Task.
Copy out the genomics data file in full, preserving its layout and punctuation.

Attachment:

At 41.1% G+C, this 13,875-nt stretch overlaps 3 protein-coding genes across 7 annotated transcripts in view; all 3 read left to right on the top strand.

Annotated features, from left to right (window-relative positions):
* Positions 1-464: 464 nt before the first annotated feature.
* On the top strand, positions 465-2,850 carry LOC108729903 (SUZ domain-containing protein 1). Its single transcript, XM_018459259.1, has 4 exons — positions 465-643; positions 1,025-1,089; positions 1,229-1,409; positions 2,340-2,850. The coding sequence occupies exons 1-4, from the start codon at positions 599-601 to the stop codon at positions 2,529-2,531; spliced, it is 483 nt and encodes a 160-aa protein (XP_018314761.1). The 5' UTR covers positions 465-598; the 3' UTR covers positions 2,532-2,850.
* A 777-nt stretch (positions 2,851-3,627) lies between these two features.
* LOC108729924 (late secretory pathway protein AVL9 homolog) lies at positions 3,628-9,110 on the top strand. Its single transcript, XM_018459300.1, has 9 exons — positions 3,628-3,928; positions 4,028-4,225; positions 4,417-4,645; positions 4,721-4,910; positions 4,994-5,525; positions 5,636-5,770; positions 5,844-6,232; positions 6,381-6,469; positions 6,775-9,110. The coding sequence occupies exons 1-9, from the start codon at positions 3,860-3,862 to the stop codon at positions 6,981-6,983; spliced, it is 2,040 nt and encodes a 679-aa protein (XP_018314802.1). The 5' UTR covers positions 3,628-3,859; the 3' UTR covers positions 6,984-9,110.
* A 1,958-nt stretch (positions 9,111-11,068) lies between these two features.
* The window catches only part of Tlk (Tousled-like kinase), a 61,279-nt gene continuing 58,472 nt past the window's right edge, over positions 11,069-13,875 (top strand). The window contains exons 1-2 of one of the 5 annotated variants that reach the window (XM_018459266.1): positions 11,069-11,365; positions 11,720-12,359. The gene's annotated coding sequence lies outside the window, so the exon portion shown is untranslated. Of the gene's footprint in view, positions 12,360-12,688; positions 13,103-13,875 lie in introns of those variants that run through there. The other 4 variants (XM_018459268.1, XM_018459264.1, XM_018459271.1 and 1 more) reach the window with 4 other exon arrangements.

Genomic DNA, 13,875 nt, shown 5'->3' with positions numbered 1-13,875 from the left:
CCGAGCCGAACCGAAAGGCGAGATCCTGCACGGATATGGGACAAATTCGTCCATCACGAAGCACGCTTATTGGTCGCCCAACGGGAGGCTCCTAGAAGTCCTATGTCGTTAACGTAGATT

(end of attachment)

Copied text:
At 41.1% G+C, this 13,875-nt stretch overlaps 3 protein-coding genes across 7 annotated transcripts in view; all 3 read left to right on the top strand.

Annotated features, from left to right (window-relative positions):
* Positions 1-464: 464 nt before the first annotated feature.
* On the top strand, positions 465-2,850 carry LOC108729903 (SUZ domain-containing protein 1). Its single transcript, XM_018459259.1, has 4 exons — positions 465-643; positions 1,025-1,089; positions 1,229-1,409; positions 2,340-2,850. The coding sequence occupies exons 1-4, from the start codon at positions 599-601 to the stop codon at positions 2,529-2,531; spliced, it is 483 nt and encodes a 160-aa protein (XP_018314761.1). The 5' UTR covers positions 465-598; the 3' UTR covers positions 2,532-2,850.
* A 777-nt stretch (positions 2,851-3,627) lies between these two features.
* LOC108729924 (late secretory pathway protein AVL9 homolog) lies at positions 3,628-9,110 on the top strand. Its single transcript, XM_018459300.1, has 9 exons — positions 3,628-3,928; positions 4,028-4,225; positions 4,417-4,645; positions 4,721-4,910; positions 4,994-5,525; positions 5,636-5,770; positions 5,844-6,232; positions 6,381-6,469; positions 6,775-9,110. The coding sequence occupies exons 1-9, from the start codon at positions 3,860-3,862 to the stop codon at positions 6,981-6,983; spliced, it is 2,040 nt and encodes a 679-aa protein (XP_018314802.1). The 5' UTR covers positions 3,628-3,859; the 3' UTR covers positions 6,984-9,110.
* A 1,958-nt stretch (positions 9,111-11,068) lies between these two features.
* The window catches only part of Tlk (Tousled-like kinase), a 61,279-nt gene continuing 58,472 nt past the window's right edge, over positions 11,069-13,875 (top strand). The window contains exons 1-2 of one of the 5 annotated variants that reach the window (XM_018459266.1): positions 11,069-11,365; positions 11,720-12,359. The gene's annotated coding sequence lies outside the window, so the exon portion shown is untranslated. Of the gene's footprint in view, positions 12,360-12,688; positions 13,103-13,875 lie in introns of those variants that run through there. The other 4 variants (XM_018459268.1, XM_018459264.1, XM_018459271.1 and 1 more) reach the window with 4 other exon arrangements.

Genomic DNA, 13,875 nt, shown 5'->3' with positions numbered 1-13,875 from the left:
CCGAGCCGAACCGAAAGGCGAGATCCTGCACGGATATGGGACAAATTCGTCCATCACGAAGCACGCTTATTGGTCGCCCAACGGGAGGCTCCTAGAAGTCCTATGTCGTTAACGTAGATT